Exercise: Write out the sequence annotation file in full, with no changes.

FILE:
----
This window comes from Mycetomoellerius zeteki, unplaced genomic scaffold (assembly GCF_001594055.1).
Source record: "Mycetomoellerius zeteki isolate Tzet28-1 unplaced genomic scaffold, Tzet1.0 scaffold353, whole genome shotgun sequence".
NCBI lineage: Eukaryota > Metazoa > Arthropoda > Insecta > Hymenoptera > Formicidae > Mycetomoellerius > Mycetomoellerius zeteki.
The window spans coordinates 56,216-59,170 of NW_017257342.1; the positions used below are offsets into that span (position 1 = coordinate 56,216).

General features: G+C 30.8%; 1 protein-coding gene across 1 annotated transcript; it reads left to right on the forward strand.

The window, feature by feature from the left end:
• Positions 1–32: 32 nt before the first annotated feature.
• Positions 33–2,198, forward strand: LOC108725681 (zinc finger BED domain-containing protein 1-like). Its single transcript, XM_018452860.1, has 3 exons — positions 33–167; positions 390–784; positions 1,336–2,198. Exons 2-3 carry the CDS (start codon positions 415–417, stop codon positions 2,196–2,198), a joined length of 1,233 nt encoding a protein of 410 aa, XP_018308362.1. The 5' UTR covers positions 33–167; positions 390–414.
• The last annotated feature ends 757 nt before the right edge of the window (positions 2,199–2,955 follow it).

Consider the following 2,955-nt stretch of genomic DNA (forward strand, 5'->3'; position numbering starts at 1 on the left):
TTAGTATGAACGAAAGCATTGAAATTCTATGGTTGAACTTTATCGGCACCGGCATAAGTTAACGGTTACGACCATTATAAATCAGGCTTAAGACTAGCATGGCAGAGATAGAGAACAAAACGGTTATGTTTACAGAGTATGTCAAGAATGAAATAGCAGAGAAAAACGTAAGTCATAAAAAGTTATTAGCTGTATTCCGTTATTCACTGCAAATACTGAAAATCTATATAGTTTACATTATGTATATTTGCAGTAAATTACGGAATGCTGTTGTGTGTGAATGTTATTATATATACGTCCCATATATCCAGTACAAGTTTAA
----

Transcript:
This window comes from Mycetomoellerius zeteki, unplaced genomic scaffold (assembly GCF_001594055.1).
Source record: "Mycetomoellerius zeteki isolate Tzet28-1 unplaced genomic scaffold, Tzet1.0 scaffold353, whole genome shotgun sequence".
NCBI lineage: Eukaryota > Metazoa > Arthropoda > Insecta > Hymenoptera > Formicidae > Mycetomoellerius > Mycetomoellerius zeteki.
The window spans coordinates 56,216-59,170 of NW_017257342.1; the positions used below are offsets into that span (position 1 = coordinate 56,216).

General features: G+C 30.8%; 1 protein-coding gene across 1 annotated transcript; it reads left to right on the forward strand.

The window, feature by feature from the left end:
• Positions 1–32: 32 nt before the first annotated feature.
• Positions 33–2,198, forward strand: LOC108725681 (zinc finger BED domain-containing protein 1-like). Its single transcript, XM_018452860.1, has 3 exons — positions 33–167; positions 390–784; positions 1,336–2,198. Exons 2-3 carry the CDS (start codon positions 415–417, stop codon positions 2,196–2,198), a joined length of 1,233 nt encoding a protein of 410 aa, XP_018308362.1. The 5' UTR covers positions 33–167; positions 390–414.
• The last annotated feature ends 757 nt before the right edge of the window (positions 2,199–2,955 follow it).

Consider the following 2,955-nt stretch of genomic DNA (forward strand, 5'->3'; position numbering starts at 1 on the left):
TTAGTATGAACGAAAGCATTGAAATTCTATGGTTGAACTTTATCGGCACCGGCATAAGTTAACGGTTACGACCATTATAAATCAGGCTTAAGACTAGCATGGCAGAGATAGAGAACAAAACGGTTATGTTTACAGAGTATGTCAAGAATGAAATAGCAGAGAAAAACGTAAGTCATAAAAAGTTATTAGCTGTATTCCGTTATTCACTGCAAATACTGAAAATCTATATAGTTTACATTATGTATATTTGCAGTAAATTACGGAATGCTGTTGTGTGTGAATGTTATTATATATACGTCCCATATATCCAGTACAAGTTTAA